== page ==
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OHSU expands COVID-19 testing lab, processes 100,000th test

With capacity for 3,000 tests a day, new lab is the most robust in the Portland-metro area
A woman wearing a protective mask pushes a white cube in a research laboratory; a bearded man, also masked, talks on the phone in the background.
Kim Wilcox, who manages Point of Care Testing, Lab Information Systems and the Molecular Microbiology Lab, helps move the lab across campus. (OHSU/Kristyna Wentz-Graff)

The new OHSU COVID-19 testing lab is housed in a 4,000 square-foot space, with a wall of windows and a floor plan that optimizes efficiency along each step of the testing process. The layout, new equipment and permanent staff have doubled the capacity of the lab since the move.

On Oct. 7, the OHSU COVID-19 testing lab processed its 100,000th COVID-19 test — a sobering milestone in the fight against the disease. Those first 100,000 tests were processed over the course of six months — the lab processed just over 100 tests a day in its first week and ramped up to more than a 1,000 per day before the move into the new space. The rapid launch of the first lab and growth in testing capacity speak to the dedication of the teams' dedication to meeting the health needs of Oregonians.

The capacity — 3,000 high-specificity tests a day — is the most robust in the Portland area and will be important to helping expand Oregon Health & Science University’s service to the community amid the COVID-19 pandemic. OHSU is the primary provider of low-barrier testing, which contributes to its mission to improve the health and well-being of Oregonians.

“Understanding the importance of this work is how we built and launched the original lab in two weeks!” said Guang Fan, M.D., Ph.D., associate medical director for OHSU laboratory medicine.

An individual in scrubs, booties and protective face mask reaches for a shelf in a research laboratory.
Laboratory technical assistant Elena Boucher unpacks equipment in the new extraction room. This room is a BSL-2+ lab, or a Biosafety Level 2 laboratory with BSL-3 practices and procedures in place. The model includes performing procedures that can cause infection from aerosols or splashes within a biological safety cabinet. (OHSU/Kristyna Wentz-Graff)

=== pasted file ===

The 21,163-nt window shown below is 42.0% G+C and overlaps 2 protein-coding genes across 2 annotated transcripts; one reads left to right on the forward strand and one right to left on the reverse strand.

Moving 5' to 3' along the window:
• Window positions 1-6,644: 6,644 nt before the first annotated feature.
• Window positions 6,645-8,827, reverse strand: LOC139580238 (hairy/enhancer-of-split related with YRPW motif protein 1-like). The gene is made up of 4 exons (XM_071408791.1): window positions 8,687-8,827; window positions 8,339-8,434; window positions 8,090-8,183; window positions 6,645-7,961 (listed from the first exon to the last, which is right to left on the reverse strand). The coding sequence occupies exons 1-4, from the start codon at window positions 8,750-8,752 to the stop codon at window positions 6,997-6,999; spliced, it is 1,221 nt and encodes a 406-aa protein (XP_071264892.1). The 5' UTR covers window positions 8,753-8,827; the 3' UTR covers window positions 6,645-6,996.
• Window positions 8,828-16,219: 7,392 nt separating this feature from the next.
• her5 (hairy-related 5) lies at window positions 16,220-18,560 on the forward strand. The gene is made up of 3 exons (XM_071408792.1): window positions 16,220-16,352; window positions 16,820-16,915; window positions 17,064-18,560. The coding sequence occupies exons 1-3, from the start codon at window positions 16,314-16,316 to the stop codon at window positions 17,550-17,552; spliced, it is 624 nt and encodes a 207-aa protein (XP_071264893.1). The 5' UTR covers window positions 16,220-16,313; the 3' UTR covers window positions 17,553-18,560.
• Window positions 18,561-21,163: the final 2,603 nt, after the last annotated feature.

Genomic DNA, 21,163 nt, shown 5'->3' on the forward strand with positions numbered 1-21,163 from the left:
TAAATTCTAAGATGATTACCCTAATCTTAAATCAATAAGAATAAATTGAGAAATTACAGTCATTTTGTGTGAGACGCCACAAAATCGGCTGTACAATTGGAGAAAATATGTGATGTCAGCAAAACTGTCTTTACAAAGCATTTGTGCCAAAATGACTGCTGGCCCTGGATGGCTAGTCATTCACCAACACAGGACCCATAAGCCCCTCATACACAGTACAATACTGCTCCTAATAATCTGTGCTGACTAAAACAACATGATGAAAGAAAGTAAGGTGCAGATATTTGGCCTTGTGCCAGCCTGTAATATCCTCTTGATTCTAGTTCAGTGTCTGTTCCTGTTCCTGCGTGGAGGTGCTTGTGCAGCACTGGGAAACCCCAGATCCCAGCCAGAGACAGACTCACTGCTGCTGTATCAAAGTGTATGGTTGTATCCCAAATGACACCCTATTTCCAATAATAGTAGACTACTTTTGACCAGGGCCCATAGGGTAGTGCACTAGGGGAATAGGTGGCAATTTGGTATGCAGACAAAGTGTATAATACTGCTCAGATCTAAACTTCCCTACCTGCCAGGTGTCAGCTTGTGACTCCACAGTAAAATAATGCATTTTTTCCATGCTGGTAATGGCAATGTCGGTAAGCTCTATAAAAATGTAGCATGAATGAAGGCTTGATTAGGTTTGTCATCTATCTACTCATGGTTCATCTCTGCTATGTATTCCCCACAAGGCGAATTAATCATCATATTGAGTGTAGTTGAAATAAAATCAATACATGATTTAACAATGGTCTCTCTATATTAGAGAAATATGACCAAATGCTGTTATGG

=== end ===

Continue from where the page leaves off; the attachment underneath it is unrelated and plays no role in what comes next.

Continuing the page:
A space of its own

The space, equipment and staff were all on loan for the opening of the original Molecular Microbiology Lab in March. Microscopes, extraction equipment, benches and stools — even gloves and PPE — everything was pieced together to create a lab. That lab launched with a one- to two-day turn-around of highly accurate tests.

Loaned equipment got the lab off the ground, but it didn’t create great efficiencies. This new space, and the new equipment, resolves those inefficiencies. Efficiencies are all around. Label codes that were entered manually are now scanned. Where technicians one-by-one transferred patient samples from swab tubes to RNA extraction plates one by one — now they transfer 90 samples at a time.

The plates are loaded into a high-throughput machine for automatic RNA extraction used for polymerase chain reaction screening for SARS-CoV-2, the virus that causes the disease COVID-19. Right outside the lab are the computers that analyze the samples and send data to providers on the hospital’s EPIC, or electronic health record, system. There are no more carts of equipment being pushed across campus several times a day — everything the lab needs is contained in 4,000 square feet.

A gloved hand holds a laboratory sample tray; most samples are pale yellow liquid, while one is amber.
The lab is ready to begin antibody testing reliable blood tests to detect past infection will be crucial in stopping COVID-19 pandemic. (OHSU/Kristyna Wentz-Graff)

Next up: Nasal swabs and antibody testing

The people, like the equipment, are no longer on loan. One by one, volunteers from OHSU’s Vaccine & Gene Therapy Institute, Oregon National Primate Research Center, Integrated Genomics Laboratory and departments around campus have returned to their positions. The lab now has 15 permanent staff, and that makes a difference, according to Fan.

The lab, made possible by a gift from Nike leaders and Phil and Penny Knight, continues to expand the breadth of its testing. They are able to begin antibody testing, and are in the final stages of a combined Influenza A/Influenza B /COVID-19 nasal swab test. The nasal swab test will be ready by the beginning of the flu season — very soon.

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